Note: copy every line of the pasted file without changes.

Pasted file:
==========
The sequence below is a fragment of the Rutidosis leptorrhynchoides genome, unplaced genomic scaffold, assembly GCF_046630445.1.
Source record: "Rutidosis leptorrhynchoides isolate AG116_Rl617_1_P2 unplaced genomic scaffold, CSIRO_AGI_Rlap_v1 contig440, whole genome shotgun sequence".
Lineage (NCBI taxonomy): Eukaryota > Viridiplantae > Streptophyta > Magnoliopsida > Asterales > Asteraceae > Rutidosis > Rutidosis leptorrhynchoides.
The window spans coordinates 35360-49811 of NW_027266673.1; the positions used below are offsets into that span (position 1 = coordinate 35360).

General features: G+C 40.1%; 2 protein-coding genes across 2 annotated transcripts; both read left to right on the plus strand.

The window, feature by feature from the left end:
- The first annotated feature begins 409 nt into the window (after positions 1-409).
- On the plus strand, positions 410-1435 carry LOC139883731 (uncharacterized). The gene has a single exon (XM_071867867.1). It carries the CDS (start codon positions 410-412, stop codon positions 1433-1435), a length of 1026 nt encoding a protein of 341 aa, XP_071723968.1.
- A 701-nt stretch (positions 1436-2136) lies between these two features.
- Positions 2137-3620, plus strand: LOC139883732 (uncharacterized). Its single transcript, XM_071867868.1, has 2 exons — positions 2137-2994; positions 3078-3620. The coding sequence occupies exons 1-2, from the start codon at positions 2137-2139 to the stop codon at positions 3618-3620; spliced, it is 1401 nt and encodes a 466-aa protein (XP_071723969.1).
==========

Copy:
The sequence below is a fragment of the Rutidosis leptorrhynchoides genome, unplaced genomic scaffold, assembly GCF_046630445.1.
Source record: "Rutidosis leptorrhynchoides isolate AG116_Rl617_1_P2 unplaced genomic scaffold, CSIRO_AGI_Rlap_v1 contig440, whole genome shotgun sequence".
Lineage (NCBI taxonomy): Eukaryota > Viridiplantae > Streptophyta > Magnoliopsida > Asterales > Asteraceae > Rutidosis > Rutidosis leptorrhynchoides.
The window spans coordinates 35360-49811 of NW_027266673.1; the positions used below are offsets into that span (position 1 = coordinate 35360).

General features: G+C 40.1%; 2 protein-coding genes across 2 annotated transcripts; both read left to right on the plus strand.

The window, feature by feature from the left end:
- The first annotated feature begins 409 nt into the window (after positions 1-409).
- On the plus strand, positions 410-1435 carry LOC139883731 (uncharacterized). The gene has a single exon (XM_071867867.1). It carries the CDS (start codon positions 410-412, stop codon positions 1433-1435), a length of 1026 nt encoding a protein of 341 aa, XP_071723968.1.
- A 701-nt stretch (positions 1436-2136) lies between these two features.
- Positions 2137-3620, plus strand: LOC139883732 (uncharacterized). Its single transcript, XM_071867868.1, has 2 exons — positions 2137-2994; positions 3078-3620. The coding sequence occupies exons 1-2, from the start codon at positions 2137-2139 to the stop codon at positions 3618-3620; spliced, it is 1401 nt and encodes a 466-aa protein (XP_071723969.1).